vehicle of the third respondent for his own private purposes, which was not

    permitted. Again, the inference of dishonesty on the part of the applicant is

    irresistible.

    [11] According to the third respondent, the applicant was a shop steward with 18 years

    experience, and should have known better and set an example.

    [12] As a result of the above, the applicant was charged by the third respondent with

    misconduct, and ultimately, following the conclusion of appeal proceedings, was

    finally dismissed on 14 September 2006.

    [13] In Court, Mr S Makhafola, who represented the applicant, stated that the applicant

    never disputed that he was guilty of the above misconduct. Mr Makhafola actually

    conceded this to be the case. This is in line with the applicants review application

    and founding affidavit, which does not raise the issue of the applicants guilt as an

    issue.

    [14] The only issue raised by the applicant is one of the alleged inconsistent application

  • 5

    of discipline by the third respondent. This case was presented by the applicant in

    his heads of argument submitted to the second respondent. The applicant,

    however, led no evidence at all in respect of the same.

    [15] In his heads of argument, the applicants contentions of inconsistency are in

    essence as follows:2

    15.1 Messrs Lebaka and Mokhwaso were arrested for transporting and loading

    baby napkins without being authorised to do so, and for being on the wrong

    route. They were not disciplined;

    15.2 Messrs Ramatloo and Lekaba had on numerous occasions instructed drivers

    to do personal errands for them, without authority. They were not disciplined;

    15.3 Mr Tsiane had an accident with a vehicle without being in possession of the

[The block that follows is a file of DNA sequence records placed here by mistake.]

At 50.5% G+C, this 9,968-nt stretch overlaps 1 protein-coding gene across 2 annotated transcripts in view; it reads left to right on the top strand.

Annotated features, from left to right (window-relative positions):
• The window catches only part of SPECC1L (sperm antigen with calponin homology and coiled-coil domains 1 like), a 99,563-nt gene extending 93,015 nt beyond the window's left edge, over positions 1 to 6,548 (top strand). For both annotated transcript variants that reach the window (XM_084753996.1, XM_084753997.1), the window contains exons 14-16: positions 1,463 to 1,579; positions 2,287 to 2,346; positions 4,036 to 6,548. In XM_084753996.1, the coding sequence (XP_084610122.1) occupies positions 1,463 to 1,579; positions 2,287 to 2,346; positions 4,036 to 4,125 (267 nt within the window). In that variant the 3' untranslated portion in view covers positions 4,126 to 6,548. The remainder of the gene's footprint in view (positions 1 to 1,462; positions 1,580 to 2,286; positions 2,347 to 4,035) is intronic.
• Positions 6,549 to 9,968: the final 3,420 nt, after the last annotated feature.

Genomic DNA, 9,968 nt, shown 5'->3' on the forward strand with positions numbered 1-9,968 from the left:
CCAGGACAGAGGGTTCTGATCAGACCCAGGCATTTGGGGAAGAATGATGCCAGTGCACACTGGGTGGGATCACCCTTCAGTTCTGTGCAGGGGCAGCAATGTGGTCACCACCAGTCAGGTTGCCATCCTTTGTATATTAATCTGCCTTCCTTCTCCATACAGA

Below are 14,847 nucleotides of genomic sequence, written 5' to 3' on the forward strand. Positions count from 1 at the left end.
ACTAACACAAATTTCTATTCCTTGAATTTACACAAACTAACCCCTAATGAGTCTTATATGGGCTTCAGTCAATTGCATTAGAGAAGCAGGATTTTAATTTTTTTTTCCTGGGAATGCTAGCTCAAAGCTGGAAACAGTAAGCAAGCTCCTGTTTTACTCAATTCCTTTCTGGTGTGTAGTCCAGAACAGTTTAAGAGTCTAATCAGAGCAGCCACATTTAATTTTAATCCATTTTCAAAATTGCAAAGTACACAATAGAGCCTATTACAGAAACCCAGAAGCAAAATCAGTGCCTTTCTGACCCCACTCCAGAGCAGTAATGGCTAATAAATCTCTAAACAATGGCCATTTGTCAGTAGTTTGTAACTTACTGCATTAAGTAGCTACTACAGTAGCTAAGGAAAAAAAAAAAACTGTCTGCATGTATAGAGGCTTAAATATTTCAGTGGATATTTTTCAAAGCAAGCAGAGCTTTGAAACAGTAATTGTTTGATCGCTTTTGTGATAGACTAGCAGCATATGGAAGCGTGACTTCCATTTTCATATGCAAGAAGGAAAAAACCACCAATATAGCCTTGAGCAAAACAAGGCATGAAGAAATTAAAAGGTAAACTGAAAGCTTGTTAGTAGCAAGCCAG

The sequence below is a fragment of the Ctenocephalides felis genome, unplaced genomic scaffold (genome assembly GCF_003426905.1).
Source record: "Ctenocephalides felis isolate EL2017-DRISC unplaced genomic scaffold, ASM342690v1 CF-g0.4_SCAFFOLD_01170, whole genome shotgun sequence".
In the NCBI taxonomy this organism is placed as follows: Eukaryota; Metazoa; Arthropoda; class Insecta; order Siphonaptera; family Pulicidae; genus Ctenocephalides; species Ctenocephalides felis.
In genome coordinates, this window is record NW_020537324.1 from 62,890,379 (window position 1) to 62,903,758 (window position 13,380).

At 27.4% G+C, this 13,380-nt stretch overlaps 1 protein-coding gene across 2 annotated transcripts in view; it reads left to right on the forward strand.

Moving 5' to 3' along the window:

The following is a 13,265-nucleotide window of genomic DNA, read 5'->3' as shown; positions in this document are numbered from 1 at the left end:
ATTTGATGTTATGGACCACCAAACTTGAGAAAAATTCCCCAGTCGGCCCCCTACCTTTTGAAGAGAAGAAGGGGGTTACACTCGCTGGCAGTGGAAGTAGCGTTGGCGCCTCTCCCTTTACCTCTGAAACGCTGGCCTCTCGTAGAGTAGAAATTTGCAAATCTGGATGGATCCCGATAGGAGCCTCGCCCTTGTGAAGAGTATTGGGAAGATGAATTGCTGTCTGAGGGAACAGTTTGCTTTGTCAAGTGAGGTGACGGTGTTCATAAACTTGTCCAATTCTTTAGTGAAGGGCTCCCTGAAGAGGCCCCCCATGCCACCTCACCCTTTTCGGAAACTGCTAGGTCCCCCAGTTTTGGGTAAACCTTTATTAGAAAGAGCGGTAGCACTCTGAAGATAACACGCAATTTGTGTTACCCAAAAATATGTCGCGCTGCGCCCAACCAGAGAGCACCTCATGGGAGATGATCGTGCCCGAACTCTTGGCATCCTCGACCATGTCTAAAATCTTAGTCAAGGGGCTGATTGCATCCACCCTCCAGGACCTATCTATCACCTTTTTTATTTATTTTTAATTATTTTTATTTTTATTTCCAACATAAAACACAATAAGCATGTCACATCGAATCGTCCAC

necessary trip documentation. He further failed to produce petrol slips,

    despite being requested to do so by the supervisor. He also deviated from a

    prescribed route. No disciplinary action was taken against him;

    15.4 Mr Buthelezi was on night duty and he took the vehicle home and only

    returned the same at 12 noon. He did not have the necessary authority or

    documentation to do so. He was not disciplined;

    15.5 Mr Segooa travelled with a vehicle of the third respondent to collect iron

    bars, and a member of the public complained about this. He further picks up

    his wife on a daily basis in an ambulance without authority or documents. He

    was not disciplined;

    15.6 Mr Mofokeng was in possession of a vehicle of the third respondent for three

    days without reporting his whereabouts. He was charged, but not dismissed.

    2

    Record page 34 36.

  • 6

    [16] The second respondent subsequently dismissed the applicants claim, rejecting the

    applicants contentions of inconsistency, for the reasons as will be dealt with below,

    giving rise to these proceedings.

    The relevant test for review

    [17] In Sidumo and Another v Rustenburg Platinum Mines Ltd and Others,3

    Navsa AJ

    held that in the light of the constitutional requirement (in s 33 (1) of the Constitution)

    that everyone has the right to administrative action that is lawful, reasonable and

    procedurally fair, the reasonableness standard should now suffuse s 145 of the

    LRA. The majority of the Constitutional Court set the threshold test for the

    reasonableness of an award or ruling as the following: Is the decision reached by

    the commissioner one that a reasonable decision-maker could not reach?

    [18] In CUSA v Tao Ying Metal Industries and Others,4 O'Regan J held: It is clear... that

    a commissioner is obliged to apply his or her mind to the issues in a case.

    Commissioners who do not do so are not acting lawfully and/or reasonably and their

    decisions will constitute a breach of the right to administrative justice.

    [19] The Labour Appeal Court had the occasion to fully ventilate the issue again in

    Herholdt v Nedbank Ltd.5 In this judgment, the Court concluded:

    6

    Where a commissioner fails to have regard to material facts, this will constitute a

    gross irregularity in the conduct of the arbitration proceedings because the

    commissioner would have unreasonably failed to perform his or her mandate and

    thereby have prevented the aggrieved party from having its case fully and fairly

    determined. Proper consideration of all the relevant and material facts and issues is

    indispensable to a reasonable decision and if a decision maker fails to take account

    of a relevant factor which he or she is bound to consider, the resulting decision will